I found myself really challenged in the way that I think about my life, and about prayer. How much do I really value God’s glory above my own ease and comfort? How confident am I that God will work all things for my ultimate good, even if it hurts in the short term? I pray that my heart will be changed, and that as someone who is united to Jesus I’d be able to pray with that same sense of confidence: “I cry out to God Most High, to God who fulfils his purpose for me.”

Be exalted, O God, above the heavens! Let your glory be over all the earth!

A Message of Hope For Bad People

Why Jesus is My Hero #37 of 52

The heart of the Christian message is the message of forgiveness. There are plenty of religions and philosophies of life out there for good people – people who think they’re good might get on well with Buddhism or Islam. Say your prayers, do your meditations, try to be nice to people and generally feel a bit better about yourself when you see other people royally stuffing up their lives – “at least I’m not that bad”. Even vegetarianism or a strict diet can be a good opportunity to look down our noses at other people who don’t have as much will power as us. There are plenty of religions out there for good people.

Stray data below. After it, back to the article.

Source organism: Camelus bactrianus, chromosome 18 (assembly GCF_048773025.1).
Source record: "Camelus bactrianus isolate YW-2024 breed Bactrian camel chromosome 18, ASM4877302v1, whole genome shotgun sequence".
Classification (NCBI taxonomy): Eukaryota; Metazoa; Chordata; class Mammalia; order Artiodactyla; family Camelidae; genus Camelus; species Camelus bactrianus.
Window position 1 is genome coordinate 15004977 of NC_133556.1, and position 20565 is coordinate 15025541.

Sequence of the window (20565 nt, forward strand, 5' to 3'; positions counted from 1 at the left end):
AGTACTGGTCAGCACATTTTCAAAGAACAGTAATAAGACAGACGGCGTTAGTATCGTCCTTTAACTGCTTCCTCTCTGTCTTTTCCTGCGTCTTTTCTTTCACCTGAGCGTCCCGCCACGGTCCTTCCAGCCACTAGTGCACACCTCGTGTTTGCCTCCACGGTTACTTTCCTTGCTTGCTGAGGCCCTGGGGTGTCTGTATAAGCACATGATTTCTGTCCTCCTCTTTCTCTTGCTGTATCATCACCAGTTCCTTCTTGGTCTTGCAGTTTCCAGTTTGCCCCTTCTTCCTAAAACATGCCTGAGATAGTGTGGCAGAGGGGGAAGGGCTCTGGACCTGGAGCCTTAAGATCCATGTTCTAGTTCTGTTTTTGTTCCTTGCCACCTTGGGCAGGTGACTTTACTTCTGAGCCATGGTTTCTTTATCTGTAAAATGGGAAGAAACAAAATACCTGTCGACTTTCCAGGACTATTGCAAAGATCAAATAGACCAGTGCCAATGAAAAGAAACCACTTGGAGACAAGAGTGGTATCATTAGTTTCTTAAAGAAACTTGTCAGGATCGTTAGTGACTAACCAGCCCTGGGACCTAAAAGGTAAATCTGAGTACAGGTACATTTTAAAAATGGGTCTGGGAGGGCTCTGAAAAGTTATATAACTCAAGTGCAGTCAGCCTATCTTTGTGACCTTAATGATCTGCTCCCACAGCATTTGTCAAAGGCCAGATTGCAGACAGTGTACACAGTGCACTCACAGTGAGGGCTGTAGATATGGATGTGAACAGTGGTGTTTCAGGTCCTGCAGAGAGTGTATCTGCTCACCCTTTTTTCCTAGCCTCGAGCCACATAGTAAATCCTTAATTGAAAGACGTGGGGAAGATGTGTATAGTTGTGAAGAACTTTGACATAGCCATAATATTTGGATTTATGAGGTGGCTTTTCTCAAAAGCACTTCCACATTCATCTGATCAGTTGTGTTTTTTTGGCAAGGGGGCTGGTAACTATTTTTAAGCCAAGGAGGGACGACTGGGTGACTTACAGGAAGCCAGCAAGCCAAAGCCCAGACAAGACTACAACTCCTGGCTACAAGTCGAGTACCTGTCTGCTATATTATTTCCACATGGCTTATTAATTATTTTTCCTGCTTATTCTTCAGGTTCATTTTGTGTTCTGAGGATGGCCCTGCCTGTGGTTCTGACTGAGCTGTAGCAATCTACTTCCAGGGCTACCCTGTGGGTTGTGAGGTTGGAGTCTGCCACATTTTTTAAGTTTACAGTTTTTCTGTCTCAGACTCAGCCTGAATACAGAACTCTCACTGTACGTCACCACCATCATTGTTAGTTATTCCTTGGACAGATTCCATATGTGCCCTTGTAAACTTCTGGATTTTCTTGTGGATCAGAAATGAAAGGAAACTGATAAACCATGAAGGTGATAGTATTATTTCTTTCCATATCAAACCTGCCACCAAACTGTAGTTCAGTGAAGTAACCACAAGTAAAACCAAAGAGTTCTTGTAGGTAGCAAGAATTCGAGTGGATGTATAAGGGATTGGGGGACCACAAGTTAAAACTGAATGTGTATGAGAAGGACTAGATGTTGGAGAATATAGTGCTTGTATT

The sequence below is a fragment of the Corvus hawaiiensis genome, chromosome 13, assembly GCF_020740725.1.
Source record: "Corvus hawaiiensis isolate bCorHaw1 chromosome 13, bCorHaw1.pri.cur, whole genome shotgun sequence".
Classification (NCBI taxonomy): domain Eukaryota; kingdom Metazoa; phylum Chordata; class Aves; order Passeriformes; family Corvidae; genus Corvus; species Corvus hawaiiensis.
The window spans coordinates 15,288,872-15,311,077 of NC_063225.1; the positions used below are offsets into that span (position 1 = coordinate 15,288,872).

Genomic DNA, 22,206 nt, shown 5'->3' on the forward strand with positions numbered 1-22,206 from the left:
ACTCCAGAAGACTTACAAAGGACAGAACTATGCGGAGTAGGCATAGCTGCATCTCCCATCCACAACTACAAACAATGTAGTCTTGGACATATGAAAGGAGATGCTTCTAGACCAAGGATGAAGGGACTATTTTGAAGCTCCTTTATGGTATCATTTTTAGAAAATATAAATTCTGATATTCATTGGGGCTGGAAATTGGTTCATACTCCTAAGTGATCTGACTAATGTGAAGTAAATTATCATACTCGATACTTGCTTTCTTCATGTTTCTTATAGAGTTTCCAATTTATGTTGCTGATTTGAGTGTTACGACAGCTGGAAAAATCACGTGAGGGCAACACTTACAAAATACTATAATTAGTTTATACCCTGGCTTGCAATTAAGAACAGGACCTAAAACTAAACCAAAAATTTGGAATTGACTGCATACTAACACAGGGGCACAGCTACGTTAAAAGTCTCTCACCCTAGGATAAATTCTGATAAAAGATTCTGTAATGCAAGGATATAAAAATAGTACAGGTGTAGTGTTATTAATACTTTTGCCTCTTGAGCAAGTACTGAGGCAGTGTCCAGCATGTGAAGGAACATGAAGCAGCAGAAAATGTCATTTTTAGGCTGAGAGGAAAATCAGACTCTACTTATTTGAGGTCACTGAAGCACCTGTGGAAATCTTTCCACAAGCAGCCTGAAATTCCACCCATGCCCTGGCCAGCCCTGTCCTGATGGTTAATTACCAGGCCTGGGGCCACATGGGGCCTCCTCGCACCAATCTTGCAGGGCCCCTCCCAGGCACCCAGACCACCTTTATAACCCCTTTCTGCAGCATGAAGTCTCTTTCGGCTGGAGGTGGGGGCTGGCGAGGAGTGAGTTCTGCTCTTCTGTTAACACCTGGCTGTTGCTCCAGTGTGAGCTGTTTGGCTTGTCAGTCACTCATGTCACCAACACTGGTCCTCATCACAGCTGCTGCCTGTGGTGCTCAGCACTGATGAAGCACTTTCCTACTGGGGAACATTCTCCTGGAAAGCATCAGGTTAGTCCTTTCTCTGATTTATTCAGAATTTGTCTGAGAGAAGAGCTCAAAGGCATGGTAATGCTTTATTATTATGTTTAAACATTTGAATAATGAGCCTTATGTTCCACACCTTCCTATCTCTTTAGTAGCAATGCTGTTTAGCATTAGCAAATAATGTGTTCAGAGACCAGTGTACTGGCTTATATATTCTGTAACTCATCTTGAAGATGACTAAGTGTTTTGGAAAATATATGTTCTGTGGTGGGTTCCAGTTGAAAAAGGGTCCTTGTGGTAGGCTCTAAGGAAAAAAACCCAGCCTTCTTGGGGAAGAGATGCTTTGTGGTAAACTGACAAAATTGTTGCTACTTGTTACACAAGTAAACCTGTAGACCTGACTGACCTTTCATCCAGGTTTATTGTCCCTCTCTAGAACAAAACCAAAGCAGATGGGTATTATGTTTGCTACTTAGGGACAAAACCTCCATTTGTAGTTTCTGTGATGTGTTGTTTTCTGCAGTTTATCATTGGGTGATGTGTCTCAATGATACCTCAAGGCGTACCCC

But what if you’re not a good person? What if you’re a failure, or a loser? What if you’ve stuffed up and you know you’ve stuffed up? What if you’re the kind of person that would never fit in in a club full of good people? The kind of person that people would stare at in disbelief if you dared to show your face in a prayer meeting?

Well that’s exactly the kind of person that Jesus came for. Christianity is a message of forgiveness for bad people – it’s good news for rotten sinners who know they could never be good enough to please God by their own efforts. Jesus is a saviour for bad people who are honest enough to admit they’re bad.

We meet just such a woman in Luke 7:36-50. She’s a notorious “sinner” by reputation – everybody knows what kind of woman she is, and it’s clear to all that she doesn’t stand a chance in the religious rankings. And yet when she has an encounter with Jesus, she discovers that he came to forgive people exactly like her. The joy of being forgiven a debt that she could never possibly hope to pay back overflows from her in an embarrassingly lavish expression of love towards Jesus:

“when she learned that he was reclining at table in the Pharisee’s house, she brought an alabaster flask of ointment, and standing behind him at his feet, weeping, she began to wet his feet with her tears and wiped them with the hair of her head and kissed his feet and anointed them with the ointment.”